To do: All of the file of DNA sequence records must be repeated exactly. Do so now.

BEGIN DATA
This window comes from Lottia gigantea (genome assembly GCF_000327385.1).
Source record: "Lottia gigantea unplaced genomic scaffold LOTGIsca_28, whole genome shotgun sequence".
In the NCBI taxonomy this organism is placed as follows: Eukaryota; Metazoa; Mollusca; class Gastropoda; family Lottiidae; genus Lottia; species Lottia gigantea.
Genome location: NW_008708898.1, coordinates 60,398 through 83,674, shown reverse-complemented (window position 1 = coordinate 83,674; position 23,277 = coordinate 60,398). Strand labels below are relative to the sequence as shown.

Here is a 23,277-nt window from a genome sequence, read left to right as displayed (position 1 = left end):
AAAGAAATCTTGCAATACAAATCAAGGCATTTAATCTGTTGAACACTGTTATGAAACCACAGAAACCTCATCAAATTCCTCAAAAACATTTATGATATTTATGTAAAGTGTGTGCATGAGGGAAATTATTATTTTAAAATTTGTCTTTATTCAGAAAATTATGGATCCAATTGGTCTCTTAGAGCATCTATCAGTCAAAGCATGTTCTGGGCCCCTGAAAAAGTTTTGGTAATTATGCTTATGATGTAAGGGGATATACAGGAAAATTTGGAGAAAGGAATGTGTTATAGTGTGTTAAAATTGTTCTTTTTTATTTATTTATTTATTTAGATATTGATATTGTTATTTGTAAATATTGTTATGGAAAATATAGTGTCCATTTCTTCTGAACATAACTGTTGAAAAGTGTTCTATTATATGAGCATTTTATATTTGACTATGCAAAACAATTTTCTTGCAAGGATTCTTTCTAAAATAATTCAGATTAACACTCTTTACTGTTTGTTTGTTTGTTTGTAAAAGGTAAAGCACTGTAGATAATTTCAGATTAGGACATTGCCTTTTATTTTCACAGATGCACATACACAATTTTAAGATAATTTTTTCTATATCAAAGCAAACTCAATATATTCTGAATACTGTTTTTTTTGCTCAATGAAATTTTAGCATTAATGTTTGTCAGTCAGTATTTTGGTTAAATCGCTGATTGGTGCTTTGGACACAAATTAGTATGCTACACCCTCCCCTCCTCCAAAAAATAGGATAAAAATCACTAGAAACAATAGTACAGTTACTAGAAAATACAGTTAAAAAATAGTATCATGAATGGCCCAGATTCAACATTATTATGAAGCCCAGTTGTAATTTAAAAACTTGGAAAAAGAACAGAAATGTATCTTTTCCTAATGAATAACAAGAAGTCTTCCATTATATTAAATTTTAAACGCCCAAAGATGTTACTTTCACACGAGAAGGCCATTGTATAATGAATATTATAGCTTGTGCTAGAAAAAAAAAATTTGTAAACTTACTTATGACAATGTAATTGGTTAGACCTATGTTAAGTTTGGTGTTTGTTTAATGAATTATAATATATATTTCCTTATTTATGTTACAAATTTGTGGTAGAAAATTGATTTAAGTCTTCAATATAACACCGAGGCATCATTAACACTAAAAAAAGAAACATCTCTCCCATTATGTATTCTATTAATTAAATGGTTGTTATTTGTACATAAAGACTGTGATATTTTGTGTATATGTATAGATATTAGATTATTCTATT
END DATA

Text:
This window comes from Lottia gigantea (genome assembly GCF_000327385.1).
Source record: "Lottia gigantea unplaced genomic scaffold LOTGIsca_28, whole genome shotgun sequence".
In the NCBI taxonomy this organism is placed as follows: Eukaryota; Metazoa; Mollusca; class Gastropoda; family Lottiidae; genus Lottia; species Lottia gigantea.
Genome location: NW_008708898.1, coordinates 60,398 through 83,674, shown reverse-complemented (window position 1 = coordinate 83,674; position 23,277 = coordinate 60,398). Strand labels below are relative to the sequence as shown.

Here is a 23,277-nt window from a genome sequence, read left to right as displayed (position 1 = left end):
AAAGAAATCTTGCAATACAAATCAAGGCATTTAATCTGTTGAACACTGTTATGAAACCACAGAAACCTCATCAAATTCCTCAAAAACATTTATGATATTTATGTAAAGTGTGTGCATGAGGGAAATTATTATTTTAAAATTTGTCTTTATTCAGAAAATTATGGATCCAATTGGTCTCTTAGAGCATCTATCAGTCAAAGCATGTTCTGGGCCCCTGAAAAAGTTTTGGTAATTATGCTTATGATGTAAGGGGATATACAGGAAAATTTGGAGAAAGGAATGTGTTATAGTGTGTTAAAATTGTTCTTTTTTATTTATTTATTTATTTAGATATTGATATTGTTATTTGTAAATATTGTTATGGAAAATATAGTGTCCATTTCTTCTGAACATAACTGTTGAAAAGTGTTCTATTATATGAGCATTTTATATTTGACTATGCAAAACAATTTTCTTGCAAGGATTCTTTCTAAAATAATTCAGATTAACACTCTTTACTGTTTGTTTGTTTGTTTGTAAAAGGTAAAGCACTGTAGATAATTTCAGATTAGGACATTGCCTTTTATTTTCACAGATGCACATACACAATTTTAAGATAATTTTTTCTATATCAAAGCAAACTCAATATATTCTGAATACTGTTTTTTTTGCTCAATGAAATTTTAGCATTAATGTTTGTCAGTCAGTATTTTGGTTAAATCGCTGATTGGTGCTTTGGACACAAATTAGTATGCTACACCCTCCCCTCCTCCAAAAAATAGGATAAAAATCACTAGAAACAATAGTACAGTTACTAGAAAATACAGTTAAAAAATAGTATCATGAATGGCCCAGATTCAACATTATTATGAAGCCCAGTTGTAATTTAAAAACTTGGAAAAAGAACAGAAATGTATCTTTTCCTAATGAATAACAAGAAGTCTTCCATTATATTAAATTTTAAACGCCCAAAGATGTTACTTTCACACGAGAAGGCCATTGTATAATGAATATTATAGCTTGTGCTAGAAAAAAAAAATTTGTAAACTTACTTATGACAATGTAATTGGTTAGACCTATGTTAAGTTTGGTGTTTGTTTAATGAATTATAATATATATTTCCTTATTTATGTTACAAATTTGTGGTAGAAAATTGATTTAAGTCTTCAATATAACACCGAGGCATCATTAACACTAAAAAAAGAAACATCTCTCCCATTATGTATTCTATTAATTAAATGGTTGTTATTTGTACATAAAGACTGTGATATTTTGTGTATATGTATAGATATTAGATTATTCTATT